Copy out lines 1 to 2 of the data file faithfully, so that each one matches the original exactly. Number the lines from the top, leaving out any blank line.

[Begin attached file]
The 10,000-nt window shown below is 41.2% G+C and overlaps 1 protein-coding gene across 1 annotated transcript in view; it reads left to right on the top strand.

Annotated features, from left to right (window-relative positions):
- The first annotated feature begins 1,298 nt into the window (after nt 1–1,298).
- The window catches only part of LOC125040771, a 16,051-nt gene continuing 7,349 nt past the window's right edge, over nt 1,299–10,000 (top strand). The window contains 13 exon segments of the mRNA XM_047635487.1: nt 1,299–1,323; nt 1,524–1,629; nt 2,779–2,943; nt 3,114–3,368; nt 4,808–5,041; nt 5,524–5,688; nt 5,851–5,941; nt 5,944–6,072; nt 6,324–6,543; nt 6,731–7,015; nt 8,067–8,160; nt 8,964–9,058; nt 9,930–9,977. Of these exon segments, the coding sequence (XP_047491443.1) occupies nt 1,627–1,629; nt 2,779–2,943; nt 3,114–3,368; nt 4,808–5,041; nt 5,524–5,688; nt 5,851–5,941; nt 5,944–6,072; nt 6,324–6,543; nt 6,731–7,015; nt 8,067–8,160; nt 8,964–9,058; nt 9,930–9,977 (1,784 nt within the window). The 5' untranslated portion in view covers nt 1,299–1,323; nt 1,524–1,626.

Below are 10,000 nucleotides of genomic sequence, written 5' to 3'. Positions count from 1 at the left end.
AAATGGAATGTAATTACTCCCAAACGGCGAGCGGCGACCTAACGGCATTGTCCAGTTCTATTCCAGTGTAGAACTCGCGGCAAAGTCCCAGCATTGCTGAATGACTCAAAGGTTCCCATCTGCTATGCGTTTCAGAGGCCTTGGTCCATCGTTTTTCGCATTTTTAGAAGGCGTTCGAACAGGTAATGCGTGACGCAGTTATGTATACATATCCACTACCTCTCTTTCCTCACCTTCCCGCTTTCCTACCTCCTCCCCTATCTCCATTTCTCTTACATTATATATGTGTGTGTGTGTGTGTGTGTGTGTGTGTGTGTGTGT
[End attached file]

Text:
The 10,000-nt window shown below is 41.2% G+C and overlaps 1 protein-coding gene across 1 annotated transcript in view; it reads left to right on the top strand.

Annotated features, from left to right (window-relative positions):